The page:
Australian Dollar Crushed. Did RBA Want Just That All Along?
Australian Dollar, Reserve Bank of Australia Talking Points:
- The RBA seemed to cave in last week
- It admitted rates could yet fall, and cut key forecasts
- The Australian Dollar collapsed, but maybe that was the plan
First-quarter technical and fundamental forecasts from the DailyFX analysts are out now.
The Australian Dollar crumbled last week on what at face value was a pretty humiliating few days for its central bank. But has the Reserve Bank of Australia actually played a weak hand rather impressively?
Admittedly this is not immediately obvious, to put matters at their mildest.
For one thing the RBA was moved to admit that the risk to current, record-low interest rates was finely balanced, and that they could indeed fall once more if economic conditions demand it. This was in broad contrast to its previous belief that the next move was likely to be a rise.
It also looked a little like capitulation to the futures markets, which had been moving to price in a lower Official Cash Rate for three months or so.
The Aussie was whacked on this news, only to fall further when the RBA revised its own forecasts for growth and inflation significantly lower later in the week.
Alright, so you’re probably thinking that, so far, the RBA doesn’t exactly look like a strong bet for central bank of the year on the basis of any of this. What was smart about any of it?
Well, take a look at the timing. It’s interesting.
AUD/USD was boosted into 2019 by suspicions that the US Federal Reserve would be more cautious in raising interest rates than it had been before. This gave plenty of currencies a lift against the greenback, of course, and the Aussie was no exception.
However the RBA waited until the Fed had confirmed its caution, as Chair Jerome Powell did back at the start of this month. It also waited for the US-Dollar-weakening knee-jerk to die away before it went to work on the Aussie.
Bear in mind that the RBA could have confirmed a more balanced risk profile for Australian interest rates at any time it liked. Governor Philip Lowe can get to a microphone pretty much at will. What he says will be avidly reported.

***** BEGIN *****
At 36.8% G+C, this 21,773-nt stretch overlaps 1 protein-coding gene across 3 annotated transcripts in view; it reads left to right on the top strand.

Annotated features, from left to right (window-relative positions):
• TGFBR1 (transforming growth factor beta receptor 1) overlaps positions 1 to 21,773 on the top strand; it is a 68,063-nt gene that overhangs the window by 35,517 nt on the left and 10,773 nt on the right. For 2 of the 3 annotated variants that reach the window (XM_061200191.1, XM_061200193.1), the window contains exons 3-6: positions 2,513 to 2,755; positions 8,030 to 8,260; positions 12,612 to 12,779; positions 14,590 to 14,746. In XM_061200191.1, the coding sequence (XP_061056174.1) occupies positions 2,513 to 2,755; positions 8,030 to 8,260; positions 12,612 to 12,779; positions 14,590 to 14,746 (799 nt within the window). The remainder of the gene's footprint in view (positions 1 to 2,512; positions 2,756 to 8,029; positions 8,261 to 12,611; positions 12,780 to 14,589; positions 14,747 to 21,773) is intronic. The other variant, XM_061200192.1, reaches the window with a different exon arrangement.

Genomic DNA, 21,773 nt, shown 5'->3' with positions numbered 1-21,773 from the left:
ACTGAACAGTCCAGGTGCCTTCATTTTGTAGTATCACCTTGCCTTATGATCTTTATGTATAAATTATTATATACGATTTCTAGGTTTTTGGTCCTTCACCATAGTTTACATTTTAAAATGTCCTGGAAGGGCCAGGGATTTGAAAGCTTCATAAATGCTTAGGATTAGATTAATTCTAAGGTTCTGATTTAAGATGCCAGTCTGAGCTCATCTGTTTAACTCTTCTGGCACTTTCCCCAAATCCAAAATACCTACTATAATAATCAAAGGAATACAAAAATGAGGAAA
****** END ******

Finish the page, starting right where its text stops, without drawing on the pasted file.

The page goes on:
But he chose to go at a time which would perhaps maximize the market impact.
There was also scrupulous avoidance of any reference to that futures market pricing before the fact. This created a level of ambiguity which may well have magnified the market effects of the RBA’s apparent capitulation last week.
One of the RBA’s biggest problems is that inflation remains very stubbornly below target. It has repeatedly stated that currency strength impedes its ability to meet that target, raising not a word of protest as AUD/USD headed inexorably lower last year.
What it has done now is to comprehensively crush a nascent bout of strength against a US Dollar which had lost some of its own interest rate support. It might also have done so rather cunningly, with no one so far breathing a single, critical word about currency manipulation. And indeed, why would they? The RBA’s actions seem eminently justifiable.
Of course, it may be that I am being too charitable, and that the RBA was simply caught off guard by events and forced to react. We will never know for certain but watch coming speeches and question and answer sessions. They may offer clues.
If the RBA decides to highlight once more the baleful effects of currency strength on inflation, that could be a sign that there was more co-ordination than collapse on view last week. Of course, there’s nothing at all bullish here for Australian Dollar investors, and it seems most likely that any retracement higher will simply offer short-sellers better opportunity.
It is possible too that the RBA might get to the end of this cycle without having raised interest rates at all, which could raise credibility doubts.
But that will be an investment problem for another day.
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--- Written by David Cottle, DailyFX Research
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DailyFX provides forex news and technical analysis on the trends that influence the global currency markets.